1. While still in care, support a youth in making thoughtful and safe reconnections. Let the youth know you are there to support them in their transition into adulthood, and offer support when asked. Communicate to youth that your support is permanent. This will provide much-needed piece of mind for college-aged youth reconnecting with family members.
  2. Explain the concept of boundaries.  Young people from foster care often have undefined or unhealthy boundaries with biological family. In some cases, youth have been placed in a reversal of roles with parents, or have been taken advantage of by those they should have been able to trust. Help youth understand what healthy boundaries are and how to establish and maintain them.
  3. Provide youth with the opportunity to practice communication skills and upholding boundaries through scenarios and role-play.  Saying ‘no’ or being firm can be tough with a relative that you are trying to maintain or establish a relationship with. Ensure youth are ready to uphold boundaries by role-playing various scenarios.
  4. Check judgments at the door.  Even if a biological relative is still making poor life decisions, a young person can still feel a lot of love and longing for a relationship. If your body language and/or words are expressing disappointment about the youth’s desire to reach out to bio-family, it can result in a lack of trust.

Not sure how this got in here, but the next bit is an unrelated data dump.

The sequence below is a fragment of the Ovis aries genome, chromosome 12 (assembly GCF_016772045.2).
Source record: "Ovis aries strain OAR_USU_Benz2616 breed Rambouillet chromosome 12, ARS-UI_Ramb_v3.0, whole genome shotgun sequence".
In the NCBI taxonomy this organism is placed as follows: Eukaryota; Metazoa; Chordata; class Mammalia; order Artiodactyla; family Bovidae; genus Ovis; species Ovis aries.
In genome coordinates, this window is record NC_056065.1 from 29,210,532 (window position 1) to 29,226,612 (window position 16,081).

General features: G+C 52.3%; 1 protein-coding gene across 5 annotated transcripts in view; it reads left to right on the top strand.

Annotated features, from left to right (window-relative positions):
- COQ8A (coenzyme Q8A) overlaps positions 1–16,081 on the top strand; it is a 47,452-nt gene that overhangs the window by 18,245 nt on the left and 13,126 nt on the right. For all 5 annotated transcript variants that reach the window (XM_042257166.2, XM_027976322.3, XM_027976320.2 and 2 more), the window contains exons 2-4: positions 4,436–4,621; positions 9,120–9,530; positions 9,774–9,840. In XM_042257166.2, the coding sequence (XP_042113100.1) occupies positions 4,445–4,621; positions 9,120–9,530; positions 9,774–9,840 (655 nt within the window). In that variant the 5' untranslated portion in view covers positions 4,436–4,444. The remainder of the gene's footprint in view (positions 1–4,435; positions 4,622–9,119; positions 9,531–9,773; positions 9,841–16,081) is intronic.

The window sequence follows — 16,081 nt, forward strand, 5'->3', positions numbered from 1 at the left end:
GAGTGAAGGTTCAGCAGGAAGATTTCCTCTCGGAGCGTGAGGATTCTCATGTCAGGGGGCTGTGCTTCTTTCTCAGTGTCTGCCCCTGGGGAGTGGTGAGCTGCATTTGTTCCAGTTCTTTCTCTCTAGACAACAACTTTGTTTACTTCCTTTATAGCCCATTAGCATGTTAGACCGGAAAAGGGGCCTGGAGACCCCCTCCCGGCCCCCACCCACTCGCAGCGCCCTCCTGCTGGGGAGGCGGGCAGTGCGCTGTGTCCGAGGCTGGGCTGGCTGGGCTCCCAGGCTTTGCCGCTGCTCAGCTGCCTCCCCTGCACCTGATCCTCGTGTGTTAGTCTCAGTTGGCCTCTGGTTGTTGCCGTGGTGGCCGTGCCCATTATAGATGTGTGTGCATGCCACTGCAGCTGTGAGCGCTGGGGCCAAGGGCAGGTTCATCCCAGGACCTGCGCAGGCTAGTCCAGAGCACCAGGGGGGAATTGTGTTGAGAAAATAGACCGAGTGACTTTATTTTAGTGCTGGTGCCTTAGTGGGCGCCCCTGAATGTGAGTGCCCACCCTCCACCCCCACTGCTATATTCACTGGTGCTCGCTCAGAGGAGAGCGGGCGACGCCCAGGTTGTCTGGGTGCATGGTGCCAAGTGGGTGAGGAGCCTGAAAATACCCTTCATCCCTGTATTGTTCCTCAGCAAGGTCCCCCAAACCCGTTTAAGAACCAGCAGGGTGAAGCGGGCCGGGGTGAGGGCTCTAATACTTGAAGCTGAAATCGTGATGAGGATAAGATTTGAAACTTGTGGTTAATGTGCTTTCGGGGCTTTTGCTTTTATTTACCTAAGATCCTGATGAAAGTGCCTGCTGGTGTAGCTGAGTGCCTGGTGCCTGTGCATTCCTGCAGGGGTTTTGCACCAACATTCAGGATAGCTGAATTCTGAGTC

5. Help adoptive, ‘chosen’ family, and biological family understand they ALL have a role to play.  Many youth struggle with the idea of believing that they must choose one family over another. Help youth and family members alike understand that the youth will benefit from ALL of the positive relationships in their life – and that they should not feel placed in a position to choose one person over another.
  6. Encourage family traditions.  Youth in care often recognize that they lack family traditions to call their own. Help youth rekindle traditions that they remember from their biological family or help them invent their own family traditions.
  7. Assist with family finding.  It’s never too late to look. Relatives may be in a very different place or stage of life since the last time a youth was connected to them. Help youth safely search for relatives using the internet, outreach to other family members, case file mining, or other techniques.
  8. Start slow and manage expectations. Help youth navigate their way through the reconnecting process with an open mind. Help them realize that not everyone is ready to connect at the same time (in other words – be prepared for a family member who may not be ready for reconnection at this specific moment). By taking small steps towards reconnecting, more reluctant family members feel less pressure.
  9. Use the Permanency Pact. Use FosterClub’s free tool to define roles for relatives and other supportive adults. The Pact can help a young person — even those who are very independent and determined to make it on their own — realize the importance of family and family-like relationships with supportive adults.

CONNECT YOUR YOUTH! For more information about how to connect young people with our California Scholars network, please contact Rusty Johnson at or call (714) 619-8418.